So I share them with you, not because I want you to think I’m clever or witty with my 27 point list, but in the genuine hope that they might help you,

  1. I have started taking a walk in the morning. I’m not sure why this started, but for the last two weeks or so, I have managed to rouse myself out of bed and take the dog for a walk before work. I think this one sprang from guilt; I just feel bad for my dog who has to stay cooped up all day with only a visit from the dog walker to keep her from dying of boredom in our little apartment. And she loves walks so much! This one also requires that I try to go to bed a little earlier so I can still get my 7 to 8 hours. And bonus! It lessens my personal guilt if I don’t get out for a walk/run/swim at night, because at least I did SOMETHING other than sit on my butt all day. So, thumbs up for the morning walk. I realize this is not a big deal for most of you, but for those who know how much I love mornings, you get the monumentalness of this step.
  2. I try to pick up all my stuff before I go to bed. This one doesn’t always work. See, I think my default is to be a slob. A college roommate of mine once wrote an essay about how my slob tendencies made her crazy. However, I really do love my apartment when it’s picked up; it has great feng shui and is basically my haven, my bachelorette pad where I have no need for anything or anyone else. I am content in my woman-cave…when it’s clean. So, the picking up of things is kind of a satisfying way to get closer to clean. Even if it’s just putting the dog toys back in the bin, putting the couch cushions back, and moving all dishes to the sink to be washed at a later date (hey, don’t judge, I’m taking small steps here), it helps. It means fewer binge cleaning sessions on Sunday nights. And sometimes, I even make my bed in the morning. Someone get my mom some smelling salts, she just passed out after reading this.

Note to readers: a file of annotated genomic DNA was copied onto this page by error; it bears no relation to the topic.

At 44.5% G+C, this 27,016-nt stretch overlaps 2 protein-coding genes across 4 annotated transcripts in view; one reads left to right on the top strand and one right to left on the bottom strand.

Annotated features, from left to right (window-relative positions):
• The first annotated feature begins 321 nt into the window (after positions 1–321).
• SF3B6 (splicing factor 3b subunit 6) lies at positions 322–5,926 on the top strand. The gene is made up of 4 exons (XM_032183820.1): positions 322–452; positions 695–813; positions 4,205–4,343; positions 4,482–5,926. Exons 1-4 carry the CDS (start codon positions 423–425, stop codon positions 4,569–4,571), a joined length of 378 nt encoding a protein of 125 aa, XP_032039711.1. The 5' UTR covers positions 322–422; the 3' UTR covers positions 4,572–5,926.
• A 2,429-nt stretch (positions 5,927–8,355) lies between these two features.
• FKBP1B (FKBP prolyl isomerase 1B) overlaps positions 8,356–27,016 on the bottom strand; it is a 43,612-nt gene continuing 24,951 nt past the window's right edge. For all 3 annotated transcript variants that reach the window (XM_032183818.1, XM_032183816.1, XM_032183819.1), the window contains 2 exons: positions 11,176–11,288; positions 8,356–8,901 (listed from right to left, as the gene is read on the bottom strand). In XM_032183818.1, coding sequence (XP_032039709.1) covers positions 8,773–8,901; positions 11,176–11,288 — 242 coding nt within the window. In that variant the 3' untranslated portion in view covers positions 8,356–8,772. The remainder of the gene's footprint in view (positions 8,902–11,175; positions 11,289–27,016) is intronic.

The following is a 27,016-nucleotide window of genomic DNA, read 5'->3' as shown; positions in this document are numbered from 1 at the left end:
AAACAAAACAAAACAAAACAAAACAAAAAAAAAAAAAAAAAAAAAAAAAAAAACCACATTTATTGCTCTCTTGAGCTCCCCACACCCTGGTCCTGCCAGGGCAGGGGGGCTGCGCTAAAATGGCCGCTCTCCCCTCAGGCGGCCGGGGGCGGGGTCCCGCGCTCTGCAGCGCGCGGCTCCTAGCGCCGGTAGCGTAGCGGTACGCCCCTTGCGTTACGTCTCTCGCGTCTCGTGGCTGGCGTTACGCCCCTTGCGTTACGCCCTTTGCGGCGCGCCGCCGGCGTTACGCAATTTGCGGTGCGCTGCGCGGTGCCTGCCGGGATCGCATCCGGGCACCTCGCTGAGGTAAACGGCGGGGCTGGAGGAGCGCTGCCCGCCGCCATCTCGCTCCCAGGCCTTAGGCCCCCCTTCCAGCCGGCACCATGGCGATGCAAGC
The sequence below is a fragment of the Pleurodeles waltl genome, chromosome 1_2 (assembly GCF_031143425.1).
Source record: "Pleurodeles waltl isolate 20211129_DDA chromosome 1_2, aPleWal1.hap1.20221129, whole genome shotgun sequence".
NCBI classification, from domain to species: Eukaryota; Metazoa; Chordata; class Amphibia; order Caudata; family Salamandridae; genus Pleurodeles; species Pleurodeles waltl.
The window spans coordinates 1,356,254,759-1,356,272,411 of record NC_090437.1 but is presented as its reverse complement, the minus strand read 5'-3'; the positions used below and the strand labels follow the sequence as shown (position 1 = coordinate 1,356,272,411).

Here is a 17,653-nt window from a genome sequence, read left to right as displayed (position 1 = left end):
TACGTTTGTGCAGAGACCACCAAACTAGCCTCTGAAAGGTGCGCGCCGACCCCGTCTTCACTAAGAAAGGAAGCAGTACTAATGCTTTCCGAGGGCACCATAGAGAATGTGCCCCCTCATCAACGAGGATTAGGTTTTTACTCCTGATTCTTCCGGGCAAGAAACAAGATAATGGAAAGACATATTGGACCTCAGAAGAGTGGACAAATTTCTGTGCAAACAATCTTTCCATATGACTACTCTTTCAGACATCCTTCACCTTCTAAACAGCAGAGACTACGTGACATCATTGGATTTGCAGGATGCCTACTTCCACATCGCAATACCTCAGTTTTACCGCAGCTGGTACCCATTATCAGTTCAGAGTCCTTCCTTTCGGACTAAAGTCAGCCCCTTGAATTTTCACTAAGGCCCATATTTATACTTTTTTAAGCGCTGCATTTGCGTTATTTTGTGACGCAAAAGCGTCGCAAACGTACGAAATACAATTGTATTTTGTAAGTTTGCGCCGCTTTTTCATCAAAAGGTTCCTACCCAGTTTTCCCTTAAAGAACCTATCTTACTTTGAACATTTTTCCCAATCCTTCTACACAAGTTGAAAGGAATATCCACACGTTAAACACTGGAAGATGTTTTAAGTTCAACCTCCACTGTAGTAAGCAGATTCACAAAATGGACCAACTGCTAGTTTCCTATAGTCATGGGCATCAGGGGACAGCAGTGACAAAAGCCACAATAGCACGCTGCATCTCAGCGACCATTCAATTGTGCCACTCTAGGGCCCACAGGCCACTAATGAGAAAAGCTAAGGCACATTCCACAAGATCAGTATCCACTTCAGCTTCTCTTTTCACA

3. I turned off the little red email icon on my phone. Now this one may be revolutionary. For all you email addicts, don’t fret. You can still check your email on your phone, as I still do. But you don’t have to see the little red icon. You don’t have to get a buzz or a ding every time you get a new email. I am telling you, you do not need this distraction. Unless you are a NASA engineer or the President, or maybe a doctor, you don’t need to be distracted every time someone replies to an email about cake at the next birthday party. It takes a few steps on your phone to achieve this, and I’m happy to share them if anyone wants to know how, but seriously, y’all. DO THIS ONE. It makes a difference. It’s one less thing to look at when you pull out your phone. You have to CHOOSE to check email rather just do it by default. You can do it. I know you can. You will not be less important or valuable if you do this. I promise.

So, there you are. Let me know if you’ve tried any of these and how they work for you!